As Warriors’ Lee Exits, Nuggets’ Faried Enters
DENVER, Colo. (CBS/AP) — The Golden State Warriors got a double dose of bad news leading up to Tuesday night’s Game 2 in their playoff series against the Denver Nuggets.
They learned All-Star forward David Lee had torn his right hip flexor, as feared, ending his season. So, they’ll have to continue without the NBA’s leader in double-doubles.
Making that task all the more difficult will be the return of the Nuggets’ top rebounder and energizer, Kenneth Faried, from an injured ankle.
Faried sat out the opener Saturday, when the Nuggets edged Golden State 97-95 despite getting out-rebounded 55-45.
‘‘Whoa, I didn’t know that,’’ Faried said after declaring he’d be back in action Tuesday night in Game 2. ‘‘That can’t be happening. It’s playoff basketball and that’s one of the biggest keys. … Every possession counts and they’re that much more valuable in the playoffs. You need to secure rebounds and lock the ball down and make sure we can start our break and have that fun and flair that the Nuggets play.’’
The Nuggets haven’t been winning as handily as they did before Faried went down with a sprained left ankle on April 14. He wanted to play Saturday but by keeping him on the bench, he got another 72 hours of rest and rehab.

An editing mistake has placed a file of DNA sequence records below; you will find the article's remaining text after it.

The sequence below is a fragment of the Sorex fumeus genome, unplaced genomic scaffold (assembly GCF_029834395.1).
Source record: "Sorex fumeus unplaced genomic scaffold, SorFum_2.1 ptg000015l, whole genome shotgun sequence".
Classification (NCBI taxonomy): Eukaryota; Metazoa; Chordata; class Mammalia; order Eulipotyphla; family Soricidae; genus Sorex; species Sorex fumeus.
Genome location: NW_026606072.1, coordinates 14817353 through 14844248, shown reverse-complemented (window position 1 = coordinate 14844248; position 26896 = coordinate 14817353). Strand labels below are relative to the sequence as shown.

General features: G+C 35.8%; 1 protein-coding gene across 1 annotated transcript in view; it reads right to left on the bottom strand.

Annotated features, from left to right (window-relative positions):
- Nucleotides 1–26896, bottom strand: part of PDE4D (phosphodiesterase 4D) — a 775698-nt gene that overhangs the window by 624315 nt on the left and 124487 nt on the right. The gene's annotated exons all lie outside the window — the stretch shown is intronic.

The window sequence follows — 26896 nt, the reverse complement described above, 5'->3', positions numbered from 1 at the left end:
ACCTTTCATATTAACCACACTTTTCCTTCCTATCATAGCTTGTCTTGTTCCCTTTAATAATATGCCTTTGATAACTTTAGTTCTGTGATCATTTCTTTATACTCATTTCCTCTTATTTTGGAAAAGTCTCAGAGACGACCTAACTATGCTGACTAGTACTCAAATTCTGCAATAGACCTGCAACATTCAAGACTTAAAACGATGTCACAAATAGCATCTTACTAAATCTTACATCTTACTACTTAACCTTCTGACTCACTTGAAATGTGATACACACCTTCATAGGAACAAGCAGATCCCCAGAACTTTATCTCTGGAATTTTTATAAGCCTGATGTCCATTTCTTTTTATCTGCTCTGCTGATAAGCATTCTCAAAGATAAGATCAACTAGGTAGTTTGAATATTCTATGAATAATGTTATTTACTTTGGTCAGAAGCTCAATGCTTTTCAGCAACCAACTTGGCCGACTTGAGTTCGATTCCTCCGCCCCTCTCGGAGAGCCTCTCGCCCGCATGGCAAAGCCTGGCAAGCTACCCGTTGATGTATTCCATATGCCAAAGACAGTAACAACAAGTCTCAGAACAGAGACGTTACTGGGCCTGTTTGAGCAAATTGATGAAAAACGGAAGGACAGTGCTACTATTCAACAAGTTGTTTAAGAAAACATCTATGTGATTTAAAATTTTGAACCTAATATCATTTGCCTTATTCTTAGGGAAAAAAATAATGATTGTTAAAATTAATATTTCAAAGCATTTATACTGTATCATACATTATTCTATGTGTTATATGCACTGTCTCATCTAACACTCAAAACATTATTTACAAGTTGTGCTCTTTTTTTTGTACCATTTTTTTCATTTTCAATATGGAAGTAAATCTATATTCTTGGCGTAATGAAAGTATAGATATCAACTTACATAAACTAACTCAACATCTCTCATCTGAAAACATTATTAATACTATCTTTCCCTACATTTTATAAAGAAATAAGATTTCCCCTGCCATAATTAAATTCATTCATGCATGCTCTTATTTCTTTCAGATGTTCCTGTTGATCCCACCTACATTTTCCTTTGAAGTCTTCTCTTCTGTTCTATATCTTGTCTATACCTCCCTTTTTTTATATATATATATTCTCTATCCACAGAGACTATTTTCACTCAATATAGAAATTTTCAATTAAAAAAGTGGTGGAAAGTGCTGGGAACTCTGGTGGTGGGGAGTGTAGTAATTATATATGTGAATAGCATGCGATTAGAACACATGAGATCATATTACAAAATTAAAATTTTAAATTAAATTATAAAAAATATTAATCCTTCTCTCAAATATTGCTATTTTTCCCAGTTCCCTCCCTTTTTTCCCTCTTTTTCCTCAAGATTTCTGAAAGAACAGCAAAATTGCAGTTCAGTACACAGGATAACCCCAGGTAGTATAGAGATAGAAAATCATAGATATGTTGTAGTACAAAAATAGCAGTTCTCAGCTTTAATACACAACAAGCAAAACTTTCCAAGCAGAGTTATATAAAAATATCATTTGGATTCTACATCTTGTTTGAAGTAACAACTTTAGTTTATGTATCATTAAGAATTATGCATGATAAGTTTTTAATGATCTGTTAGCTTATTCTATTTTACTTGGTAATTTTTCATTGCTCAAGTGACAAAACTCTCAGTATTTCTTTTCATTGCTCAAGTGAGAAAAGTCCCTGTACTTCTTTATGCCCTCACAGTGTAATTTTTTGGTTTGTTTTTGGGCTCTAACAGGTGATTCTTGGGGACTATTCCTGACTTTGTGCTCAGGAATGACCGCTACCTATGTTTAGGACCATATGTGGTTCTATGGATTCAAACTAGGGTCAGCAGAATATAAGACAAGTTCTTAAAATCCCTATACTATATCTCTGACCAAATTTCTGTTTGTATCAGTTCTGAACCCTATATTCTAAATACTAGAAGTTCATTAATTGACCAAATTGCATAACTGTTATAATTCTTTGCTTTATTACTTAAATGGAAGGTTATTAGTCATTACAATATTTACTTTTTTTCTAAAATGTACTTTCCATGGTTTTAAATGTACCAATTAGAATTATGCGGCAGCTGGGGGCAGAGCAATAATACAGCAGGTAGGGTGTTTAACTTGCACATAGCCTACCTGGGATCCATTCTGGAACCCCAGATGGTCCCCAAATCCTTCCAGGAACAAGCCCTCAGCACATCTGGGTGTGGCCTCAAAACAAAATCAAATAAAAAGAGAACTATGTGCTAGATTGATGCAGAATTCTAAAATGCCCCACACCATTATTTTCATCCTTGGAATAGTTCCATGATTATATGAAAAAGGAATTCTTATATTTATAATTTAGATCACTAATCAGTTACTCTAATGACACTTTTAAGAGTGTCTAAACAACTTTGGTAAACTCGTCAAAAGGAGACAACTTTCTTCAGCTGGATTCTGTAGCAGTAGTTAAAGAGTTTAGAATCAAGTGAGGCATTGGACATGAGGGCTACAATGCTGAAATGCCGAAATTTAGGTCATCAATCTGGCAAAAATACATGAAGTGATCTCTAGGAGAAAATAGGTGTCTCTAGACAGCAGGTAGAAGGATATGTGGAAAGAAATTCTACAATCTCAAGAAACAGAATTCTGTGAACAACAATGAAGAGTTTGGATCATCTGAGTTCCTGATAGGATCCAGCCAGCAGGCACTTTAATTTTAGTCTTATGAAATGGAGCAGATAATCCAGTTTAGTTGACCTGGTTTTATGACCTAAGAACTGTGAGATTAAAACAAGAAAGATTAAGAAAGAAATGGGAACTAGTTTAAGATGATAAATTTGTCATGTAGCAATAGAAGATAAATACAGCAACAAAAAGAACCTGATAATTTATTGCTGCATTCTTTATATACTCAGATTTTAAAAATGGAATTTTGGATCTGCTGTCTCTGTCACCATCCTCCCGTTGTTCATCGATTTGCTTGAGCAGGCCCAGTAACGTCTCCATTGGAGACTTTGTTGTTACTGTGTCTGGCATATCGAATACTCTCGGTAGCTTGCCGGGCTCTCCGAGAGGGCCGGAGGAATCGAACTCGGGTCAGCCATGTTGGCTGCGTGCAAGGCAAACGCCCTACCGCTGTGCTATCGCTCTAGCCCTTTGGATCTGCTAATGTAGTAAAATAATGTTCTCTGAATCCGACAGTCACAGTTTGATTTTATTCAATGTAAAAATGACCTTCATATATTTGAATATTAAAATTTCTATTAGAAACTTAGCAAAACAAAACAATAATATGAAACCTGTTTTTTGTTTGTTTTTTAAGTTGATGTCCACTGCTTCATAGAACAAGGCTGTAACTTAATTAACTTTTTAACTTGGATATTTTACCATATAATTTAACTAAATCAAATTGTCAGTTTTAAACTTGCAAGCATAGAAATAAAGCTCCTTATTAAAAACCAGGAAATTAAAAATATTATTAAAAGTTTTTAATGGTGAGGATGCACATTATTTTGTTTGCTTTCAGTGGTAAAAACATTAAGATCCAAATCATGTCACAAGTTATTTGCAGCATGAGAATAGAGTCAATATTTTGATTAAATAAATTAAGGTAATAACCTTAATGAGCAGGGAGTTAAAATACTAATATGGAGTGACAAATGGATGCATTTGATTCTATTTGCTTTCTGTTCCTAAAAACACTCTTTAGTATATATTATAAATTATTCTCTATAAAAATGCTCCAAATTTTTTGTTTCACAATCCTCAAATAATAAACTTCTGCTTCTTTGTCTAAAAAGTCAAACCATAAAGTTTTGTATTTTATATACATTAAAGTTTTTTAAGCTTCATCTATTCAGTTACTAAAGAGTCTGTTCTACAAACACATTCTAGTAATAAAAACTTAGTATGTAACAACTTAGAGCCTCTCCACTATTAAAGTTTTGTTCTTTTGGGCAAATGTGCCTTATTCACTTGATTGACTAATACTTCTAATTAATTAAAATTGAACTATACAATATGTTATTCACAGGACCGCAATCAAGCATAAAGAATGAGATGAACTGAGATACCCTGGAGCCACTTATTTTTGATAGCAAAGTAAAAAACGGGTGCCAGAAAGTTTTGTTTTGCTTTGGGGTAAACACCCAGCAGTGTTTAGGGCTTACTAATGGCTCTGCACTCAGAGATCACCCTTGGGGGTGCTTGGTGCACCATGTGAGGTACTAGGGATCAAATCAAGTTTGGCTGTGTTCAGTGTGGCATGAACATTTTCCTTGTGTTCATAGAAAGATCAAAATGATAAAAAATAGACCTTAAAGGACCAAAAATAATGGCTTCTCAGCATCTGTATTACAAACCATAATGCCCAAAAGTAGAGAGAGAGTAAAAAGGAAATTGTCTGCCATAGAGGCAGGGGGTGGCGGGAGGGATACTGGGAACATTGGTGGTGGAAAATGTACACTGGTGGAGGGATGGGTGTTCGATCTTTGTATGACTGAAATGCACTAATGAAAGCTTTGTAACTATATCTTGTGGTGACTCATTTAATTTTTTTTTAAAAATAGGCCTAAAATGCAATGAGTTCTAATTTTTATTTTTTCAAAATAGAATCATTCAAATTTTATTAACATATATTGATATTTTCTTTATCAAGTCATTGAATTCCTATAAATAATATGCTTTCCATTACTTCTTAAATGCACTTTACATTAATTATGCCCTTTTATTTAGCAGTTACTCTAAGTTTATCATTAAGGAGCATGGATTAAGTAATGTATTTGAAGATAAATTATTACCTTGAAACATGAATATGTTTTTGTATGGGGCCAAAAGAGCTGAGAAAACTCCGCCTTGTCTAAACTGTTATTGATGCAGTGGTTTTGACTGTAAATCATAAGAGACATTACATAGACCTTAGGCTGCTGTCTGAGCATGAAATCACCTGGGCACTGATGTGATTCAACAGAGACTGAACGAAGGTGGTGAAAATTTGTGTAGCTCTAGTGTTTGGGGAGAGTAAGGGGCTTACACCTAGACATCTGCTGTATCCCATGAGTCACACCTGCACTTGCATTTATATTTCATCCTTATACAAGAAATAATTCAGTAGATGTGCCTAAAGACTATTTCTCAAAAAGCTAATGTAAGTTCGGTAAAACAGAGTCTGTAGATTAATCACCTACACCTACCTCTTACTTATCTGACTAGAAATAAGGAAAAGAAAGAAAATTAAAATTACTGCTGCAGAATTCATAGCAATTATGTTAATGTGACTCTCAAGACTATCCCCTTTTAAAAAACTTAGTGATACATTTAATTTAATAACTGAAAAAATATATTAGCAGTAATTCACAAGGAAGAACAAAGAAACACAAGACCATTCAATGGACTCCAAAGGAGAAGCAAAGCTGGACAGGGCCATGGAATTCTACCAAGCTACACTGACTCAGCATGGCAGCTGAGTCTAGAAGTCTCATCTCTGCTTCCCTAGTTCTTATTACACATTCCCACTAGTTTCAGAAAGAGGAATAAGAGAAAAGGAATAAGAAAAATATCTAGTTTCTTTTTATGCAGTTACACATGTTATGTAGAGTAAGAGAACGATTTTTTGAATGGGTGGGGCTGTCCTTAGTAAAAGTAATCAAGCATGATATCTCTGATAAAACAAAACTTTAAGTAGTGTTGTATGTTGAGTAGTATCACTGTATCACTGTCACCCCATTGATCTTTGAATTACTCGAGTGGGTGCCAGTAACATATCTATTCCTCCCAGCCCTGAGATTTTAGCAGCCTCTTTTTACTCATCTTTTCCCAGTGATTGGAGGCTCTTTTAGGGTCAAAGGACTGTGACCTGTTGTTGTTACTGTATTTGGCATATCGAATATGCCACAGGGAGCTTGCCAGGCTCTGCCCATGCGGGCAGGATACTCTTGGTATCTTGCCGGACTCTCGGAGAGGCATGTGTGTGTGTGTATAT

‘‘He’s our hustle guy, he’s our rebounder,’’ Nuggets coach George Karl said. ‘‘(Saturday) night I think we missed him. You’ve got two teams that like to run and when you take your best runner off the court it’s going to affect the flow of the game. And his offensive rebounding is probably the reason why we’re No. 1 in offensive rebounding, point blank. He’s the guy that always goes and is always there.’’
The matchup of Lee and Faried was billed as a headliner in this first-round series pitting two high-octane teams that like to get up and down the floor.
‘‘It would have been exciting,’’ Faried said.
Now, it’ll be Carl Landry’s task to deal with the man known as the ‘‘Manimal,’’ something Warriors guard Jarrett Jack said he’s looking forward to.
‘‘I think he’ll be able to meet force for force and give us a chance down there,’’ Jack said.
Lee said he didn’t have to wait for the MRI to know that he’d torn the right hip flexor, an injury that’s seen much more often on the football field than the hardwood.
He said he knew it right when he hit the floor after banging into JaVale McGee on a drive in the fourth quarter. He gathered himself enough to shoot two free throws but struggled to run back downcourt and needed help getting to the bench.
‘‘I knew when I did it,’’ Lee said. ‘‘I felt it pop. So I knew we were going to get the results we did this morning. I went to run back on defense and had absolutely no sensation in my leg. It wasn’t even painful as much as it was just (numb).’’
Lee said doctors told him he likely won’t need surgery, just a couple of months of rest and rehab. He said he hopes to be 100 percent by mid-summer and come back stronger than ever in camp.
The injury leaves the Warriors without a key producer down low as Lee led the NBA in double-doubles with 56 this season. He averaged 18.5 points, 11.2 rebounds and 3.5 assists.